Bird Calls, Toad Cottages & Shooting StarsToad Cottages & Shooting Stars
Toad Cottages & Shooting Stars
And check out the section on straw bale gardens, perfect for those rocky soil spots.

Straw bale gardens, Toad Cottages & Shooting Stars

Here’s a  picture that Sharon and Jeff nabbed at the Sunset magazine exhibit at the San Francisco Flower and Garden Show.

Straw bale gardens, Sharon Lovejoy
But let’s not forget another kiddie fave: pizza! On CTG day, Jeff Prostovich quickly crafted this solar oven from a pizza box.

Pizza box solar oven, Sharon Lovejoy
Jeff’s a multi-talented person himself. Although he’s usually behind the scenes, he’s really on the scene for everything, between his “day gig.” Thank you, dear Sharon & Jeff for joining us again at CTG!

Daphne’s pick of the week is snapdragons, a favorite for children to snap their “dragon”  mouths.

Bee on snapdragon, Central Texas Gardener

But they’re also favored by gardeners for cool-weather color. When I took pictures at Shoal Creek Nursery, the bees reminded me that it was a winter nectar source for them, too. So, last weekend, I got some dwarf yellow for the front walk.

Dwarf yellow snapdragon, Central Texas Garden
I picked taller, spicy ‘Crimson Sonnet’ for the crape bed. I don’t like to plant them until we’re not seeing too many days of high 80’s. Now’s the perfect time to add some snap to your garden!

Boy howdy, I’ve been moving plants around. This week, Daphne answers Ramona Rogahn’s great question: when to move a rose?

Moving plants, Central Texas Gardener
This past summer and hot fall, our nurturing instinct prompted us to want to move stressed or poorly sited plants to less anxious spots. But, as Daphne explains, hot weather–especially when a plant is stressed–is the worst time to move them. Instead, wait until cooler weather and the plants are dormant to make your moves.

In these dry times, be sure to water the plant and its new location several days in advance. Dig your new hole. You may need to make adjustments, but get the hard digging out of the way. It’s also good to take a shovel around your plant a month or even two months before you move it. This will sever some roots and encourage new top ones to grow to help it establish more quickly in its new location. If you can’t do that (and honestly, I’m never that prepared!), be sure to scrabble around and get as much of the root ball as you can. Moist soil really helps for the digging, and to have the plant well hydrated to reduce a freak out moment. Do not fertilize your new transplants. I give them water, liquid seaweed, and mulch.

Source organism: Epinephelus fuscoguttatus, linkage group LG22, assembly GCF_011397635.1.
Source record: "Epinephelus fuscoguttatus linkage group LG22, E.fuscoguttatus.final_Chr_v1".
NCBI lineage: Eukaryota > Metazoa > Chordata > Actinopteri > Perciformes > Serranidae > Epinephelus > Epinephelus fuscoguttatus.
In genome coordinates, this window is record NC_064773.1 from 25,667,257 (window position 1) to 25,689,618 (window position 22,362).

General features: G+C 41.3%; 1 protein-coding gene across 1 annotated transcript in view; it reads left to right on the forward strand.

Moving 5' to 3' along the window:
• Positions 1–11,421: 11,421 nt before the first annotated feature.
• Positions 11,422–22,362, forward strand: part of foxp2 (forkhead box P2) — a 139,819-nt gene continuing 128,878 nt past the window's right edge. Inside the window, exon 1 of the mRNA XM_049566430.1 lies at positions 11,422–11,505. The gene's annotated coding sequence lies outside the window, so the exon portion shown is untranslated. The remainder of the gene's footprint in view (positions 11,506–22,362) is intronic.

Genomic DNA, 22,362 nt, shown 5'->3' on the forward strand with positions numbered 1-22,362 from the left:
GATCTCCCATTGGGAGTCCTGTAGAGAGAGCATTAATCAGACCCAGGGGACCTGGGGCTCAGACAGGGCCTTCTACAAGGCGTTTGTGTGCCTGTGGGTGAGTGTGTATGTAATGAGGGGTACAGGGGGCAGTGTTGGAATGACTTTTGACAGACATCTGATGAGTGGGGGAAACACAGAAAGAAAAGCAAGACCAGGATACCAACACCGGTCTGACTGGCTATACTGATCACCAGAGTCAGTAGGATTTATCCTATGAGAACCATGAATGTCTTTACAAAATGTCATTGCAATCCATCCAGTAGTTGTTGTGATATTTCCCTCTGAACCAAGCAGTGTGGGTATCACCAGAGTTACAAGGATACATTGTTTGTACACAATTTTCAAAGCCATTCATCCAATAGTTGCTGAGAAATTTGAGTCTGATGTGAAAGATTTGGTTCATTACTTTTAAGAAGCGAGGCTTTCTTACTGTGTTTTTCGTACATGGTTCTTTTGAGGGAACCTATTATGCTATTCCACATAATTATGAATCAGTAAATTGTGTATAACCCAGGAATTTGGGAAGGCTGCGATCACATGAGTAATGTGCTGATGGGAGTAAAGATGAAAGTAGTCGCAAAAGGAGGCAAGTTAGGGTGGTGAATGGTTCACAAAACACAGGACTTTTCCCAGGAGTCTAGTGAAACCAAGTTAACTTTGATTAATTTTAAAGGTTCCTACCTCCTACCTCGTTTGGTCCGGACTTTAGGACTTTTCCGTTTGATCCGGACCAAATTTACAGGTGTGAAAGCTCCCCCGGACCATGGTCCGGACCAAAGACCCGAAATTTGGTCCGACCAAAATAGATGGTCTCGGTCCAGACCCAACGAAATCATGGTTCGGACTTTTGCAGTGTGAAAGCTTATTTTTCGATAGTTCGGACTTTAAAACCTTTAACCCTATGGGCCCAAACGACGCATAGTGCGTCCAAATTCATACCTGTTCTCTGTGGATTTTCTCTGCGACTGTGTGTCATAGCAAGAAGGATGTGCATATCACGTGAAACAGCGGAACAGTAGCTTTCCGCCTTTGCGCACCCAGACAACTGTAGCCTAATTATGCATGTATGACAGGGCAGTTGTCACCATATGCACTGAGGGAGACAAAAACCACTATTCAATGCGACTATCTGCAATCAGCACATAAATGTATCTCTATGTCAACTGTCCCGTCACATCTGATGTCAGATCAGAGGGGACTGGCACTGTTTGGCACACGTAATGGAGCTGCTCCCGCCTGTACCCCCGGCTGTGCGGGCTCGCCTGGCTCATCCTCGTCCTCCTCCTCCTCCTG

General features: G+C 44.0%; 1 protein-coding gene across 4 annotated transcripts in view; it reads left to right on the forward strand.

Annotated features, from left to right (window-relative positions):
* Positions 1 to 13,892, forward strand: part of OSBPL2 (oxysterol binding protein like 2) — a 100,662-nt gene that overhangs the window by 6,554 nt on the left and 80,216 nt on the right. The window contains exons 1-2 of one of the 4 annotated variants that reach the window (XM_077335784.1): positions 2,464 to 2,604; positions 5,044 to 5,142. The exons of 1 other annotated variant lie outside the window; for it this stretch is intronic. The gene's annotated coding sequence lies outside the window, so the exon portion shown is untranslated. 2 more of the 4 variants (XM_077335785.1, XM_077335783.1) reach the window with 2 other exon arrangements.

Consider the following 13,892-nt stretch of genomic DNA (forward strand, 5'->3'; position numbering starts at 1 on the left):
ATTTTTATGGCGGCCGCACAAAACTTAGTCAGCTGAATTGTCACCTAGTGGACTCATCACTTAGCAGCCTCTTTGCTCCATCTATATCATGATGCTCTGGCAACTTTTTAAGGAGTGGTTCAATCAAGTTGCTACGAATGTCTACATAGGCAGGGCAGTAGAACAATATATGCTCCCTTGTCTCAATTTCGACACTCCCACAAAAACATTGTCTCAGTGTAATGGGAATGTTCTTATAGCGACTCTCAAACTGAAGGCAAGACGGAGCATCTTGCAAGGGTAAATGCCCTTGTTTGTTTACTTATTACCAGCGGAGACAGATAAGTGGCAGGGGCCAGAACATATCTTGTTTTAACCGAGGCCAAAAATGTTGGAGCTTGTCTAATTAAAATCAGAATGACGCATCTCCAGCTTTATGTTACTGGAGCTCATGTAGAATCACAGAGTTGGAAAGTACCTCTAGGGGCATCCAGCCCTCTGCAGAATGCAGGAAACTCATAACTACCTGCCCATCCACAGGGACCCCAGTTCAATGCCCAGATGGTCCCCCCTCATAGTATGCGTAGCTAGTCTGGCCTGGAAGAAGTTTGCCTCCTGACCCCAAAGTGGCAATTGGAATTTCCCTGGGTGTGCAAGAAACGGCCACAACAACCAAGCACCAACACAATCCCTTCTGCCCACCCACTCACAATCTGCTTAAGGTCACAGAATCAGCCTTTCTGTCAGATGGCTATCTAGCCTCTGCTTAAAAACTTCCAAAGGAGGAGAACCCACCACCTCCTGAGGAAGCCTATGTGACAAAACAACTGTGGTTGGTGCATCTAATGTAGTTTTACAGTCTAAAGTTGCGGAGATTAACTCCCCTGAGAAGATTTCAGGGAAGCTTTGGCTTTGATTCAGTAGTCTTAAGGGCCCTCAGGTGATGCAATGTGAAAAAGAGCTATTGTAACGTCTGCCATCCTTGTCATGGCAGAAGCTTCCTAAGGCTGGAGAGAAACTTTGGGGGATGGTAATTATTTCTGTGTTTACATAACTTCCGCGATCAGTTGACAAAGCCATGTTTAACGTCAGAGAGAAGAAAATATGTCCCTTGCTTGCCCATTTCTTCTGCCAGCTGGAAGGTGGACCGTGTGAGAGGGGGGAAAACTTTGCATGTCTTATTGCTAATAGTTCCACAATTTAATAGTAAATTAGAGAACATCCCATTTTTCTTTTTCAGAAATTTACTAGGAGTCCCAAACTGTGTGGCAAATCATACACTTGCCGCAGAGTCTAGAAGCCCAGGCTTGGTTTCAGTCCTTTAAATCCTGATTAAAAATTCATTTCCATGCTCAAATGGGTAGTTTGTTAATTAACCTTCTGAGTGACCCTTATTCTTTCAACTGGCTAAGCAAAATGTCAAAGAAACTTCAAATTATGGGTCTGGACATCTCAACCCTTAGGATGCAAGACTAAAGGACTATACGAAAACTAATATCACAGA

Well, chippy weather is on the way, which means basil is about to say farewell. Perennials like Mexican mint marigold will brown to the ground in the first freeze. This week, we repeat Trisha Shirey’s tips for preserving and drying herbs to keep the herbal handshake all winter. And how cool would it be to for the child in your life to make holiday oils, vinegars and cat treats from the garden?

On tour, we head to the Casis Elementary vegetable garden, where teachers, parents, and students collaborate in an organic vegetable garden for hands-on lessons in sustainability, math, science, art, and plain good eating!

Until next week, Linda

Cultivating ideas, fall vegetables, first Garden Pet of Week!

Congratulations to Mojito, our first Maude & Augie Doggie’s Garden Pet of the Week! This Maine Coon is the proud owner of Tina & David Poe.

Mojito CTG Pet of the Week Tina and David Poe

While supervising them in the garden, he chews on lemongrass (which has anti-bacterial and anti-fungal properties). For dessert, he favors catnip. Thanks, Tina, David & Mojito!

Garden Pet of the Week can be any beloved creature in your garden, so send on your high-resolution pictures and a brief description of your little friend to llehmusvirta@klru.org.

Even though most of my plants will make it through the drought, I’ve got a lot of planning and updating to do. Translation: WORK!  One thing is to create larger areas of hardscape, especially pathways. I’ve been analyzing every option “under the sun,” dare I say?  On the Windsor Park Garden Tour in May, I took a few pictures of some ideas.

Leuters stone pathway

Front yard fountain Central Texas Gardener

Patio arbor and path design

And even though it’s sweaty, it’s really time to plan the fall vegetable garden, so when cool weather comes, we’re ready to go for it! Bruce Leander’s picture on the cover of the July/August Texas Gardener magazine to illustrate Patty Leander’s story is enough to jumpstart even the weariest summer warrior.

Texas Gardener magazine

This week on CTG, Master Gardener Patty Leander joins Tom for tips to transition from summer crops to winter’s harvests.

Travis County Master Gardener Patty Leander

Fall is really our easiest time to grow all kinds of goodies without SWEARING a lot!

Peas Patty and Bruce Leander

Swiss chard  Patty and Bruce Leander

You never need to eat grocery store lettuce in cool months, since it’s so easy to grow your own artistic and yummy presentation.